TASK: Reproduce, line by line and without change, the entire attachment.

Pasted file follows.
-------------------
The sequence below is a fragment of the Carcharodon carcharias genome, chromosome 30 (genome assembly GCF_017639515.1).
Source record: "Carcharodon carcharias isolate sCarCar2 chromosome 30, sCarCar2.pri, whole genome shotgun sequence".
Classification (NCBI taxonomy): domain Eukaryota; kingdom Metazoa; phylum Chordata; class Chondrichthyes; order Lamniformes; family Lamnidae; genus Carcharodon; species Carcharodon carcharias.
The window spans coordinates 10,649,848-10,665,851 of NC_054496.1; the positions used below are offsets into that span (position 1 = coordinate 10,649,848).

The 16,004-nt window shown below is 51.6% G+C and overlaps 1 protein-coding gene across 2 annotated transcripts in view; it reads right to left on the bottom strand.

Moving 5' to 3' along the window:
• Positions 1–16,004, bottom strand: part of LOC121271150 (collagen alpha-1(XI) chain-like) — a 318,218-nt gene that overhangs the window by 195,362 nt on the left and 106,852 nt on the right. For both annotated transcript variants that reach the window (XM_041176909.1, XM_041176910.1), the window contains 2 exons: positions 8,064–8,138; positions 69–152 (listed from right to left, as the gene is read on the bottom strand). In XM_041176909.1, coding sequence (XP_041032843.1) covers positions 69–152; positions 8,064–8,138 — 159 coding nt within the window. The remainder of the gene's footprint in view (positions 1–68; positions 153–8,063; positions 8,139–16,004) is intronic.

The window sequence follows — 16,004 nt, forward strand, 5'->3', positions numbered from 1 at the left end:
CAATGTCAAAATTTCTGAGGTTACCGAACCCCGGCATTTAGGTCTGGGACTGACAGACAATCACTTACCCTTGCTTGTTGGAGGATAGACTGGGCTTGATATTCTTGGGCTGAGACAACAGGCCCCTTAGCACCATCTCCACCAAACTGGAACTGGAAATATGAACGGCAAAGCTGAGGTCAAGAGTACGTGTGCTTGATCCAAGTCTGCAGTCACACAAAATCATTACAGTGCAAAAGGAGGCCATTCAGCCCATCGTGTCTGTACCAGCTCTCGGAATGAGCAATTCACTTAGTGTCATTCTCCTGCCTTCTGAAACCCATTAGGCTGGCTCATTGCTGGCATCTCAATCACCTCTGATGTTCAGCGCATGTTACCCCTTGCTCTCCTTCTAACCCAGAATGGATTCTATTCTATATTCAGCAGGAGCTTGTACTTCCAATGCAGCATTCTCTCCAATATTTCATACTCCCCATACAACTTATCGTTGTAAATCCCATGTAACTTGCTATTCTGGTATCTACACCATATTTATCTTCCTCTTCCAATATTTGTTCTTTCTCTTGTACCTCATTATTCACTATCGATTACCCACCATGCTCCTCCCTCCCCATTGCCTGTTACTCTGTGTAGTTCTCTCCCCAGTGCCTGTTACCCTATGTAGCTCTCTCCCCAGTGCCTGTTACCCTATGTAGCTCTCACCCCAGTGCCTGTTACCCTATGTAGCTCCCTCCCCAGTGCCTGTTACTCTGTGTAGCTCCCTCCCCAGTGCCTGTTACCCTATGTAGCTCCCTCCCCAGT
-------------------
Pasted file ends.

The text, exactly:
The sequence below is a fragment of the Carcharodon carcharias genome, chromosome 30 (genome assembly GCF_017639515.1).
Source record: "Carcharodon carcharias isolate sCarCar2 chromosome 30, sCarCar2.pri, whole genome shotgun sequence".
Classification (NCBI taxonomy): domain Eukaryota; kingdom Metazoa; phylum Chordata; class Chondrichthyes; order Lamniformes; family Lamnidae; genus Carcharodon; species Carcharodon carcharias.
The window spans coordinates 10,649,848-10,665,851 of NC_054496.1; the positions used below are offsets into that span (position 1 = coordinate 10,649,848).

The 16,004-nt window shown below is 51.6% G+C and overlaps 1 protein-coding gene across 2 annotated transcripts in view; it reads right to left on the bottom strand.

Moving 5' to 3' along the window:
• Positions 1–16,004, bottom strand: part of LOC121271150 (collagen alpha-1(XI) chain-like) — a 318,218-nt gene that overhangs the window by 195,362 nt on the left and 106,852 nt on the right. For both annotated transcript variants that reach the window (XM_041176909.1, XM_041176910.1), the window contains 2 exons: positions 8,064–8,138; positions 69–152 (listed from right to left, as the gene is read on the bottom strand). In XM_041176909.1, coding sequence (XP_041032843.1) covers positions 69–152; positions 8,064–8,138 — 159 coding nt within the window. The remainder of the gene's footprint in view (positions 1–68; positions 153–8,063; positions 8,139–16,004) is intronic.

The window sequence follows — 16,004 nt, forward strand, 5'->3', positions numbered from 1 at the left end:
CAATGTCAAAATTTCTGAGGTTACCGAACCCCGGCATTTAGGTCTGGGACTGACAGACAATCACTTACCCTTGCTTGTTGGAGGATAGACTGGGCTTGATATTCTTGGGCTGAGACAACAGGCCCCTTAGCACCATCTCCACCAAACTGGAACTGGAAATATGAACGGCAAAGCTGAGGTCAAGAGTACGTGTGCTTGATCCAAGTCTGCAGTCACACAAAATCATTACAGTGCAAAAGGAGGCCATTCAGCCCATCGTGTCTGTACCAGCTCTCGGAATGAGCAATTCACTTAGTGTCATTCTCCTGCCTTCTGAAACCCATTAGGCTGGCTCATTGCTGGCATCTCAATCACCTCTGATGTTCAGCGCATGTTACCCCTTGCTCTCCTTCTAACCCAGAATGGATTCTATTCTATATTCAGCAGGAGCTTGTACTTCCAATGCAGCATTCTCTCCAATATTTCATACTCCCCATACAACTTATCGTTGTAAATCCCATGTAACTTGCTATTCTGGTATCTACACCATATTTATCTTCCTCTTCCAATATTTGTTCTTTCTCTTGTACCTCATTATTCACTATCGATTACCCACCATGCTCCTCCCTCCCCATTGCCTGTTACTCTGTGTAGTTCTCTCCCCAGTGCCTGTTACCCTATGTAGCTCTCTCCCCAGTGCCTGTTACCCTATGTAGCTCTCACCCCAGTGCCTGTTACCCTATGTAGCTCCCTCCCCAGTGCCTGTTACTCTGTGTAGCTCCCTCCCCAGTGCCTGTTACCCTATGTAGCTCCCTCCCCAGT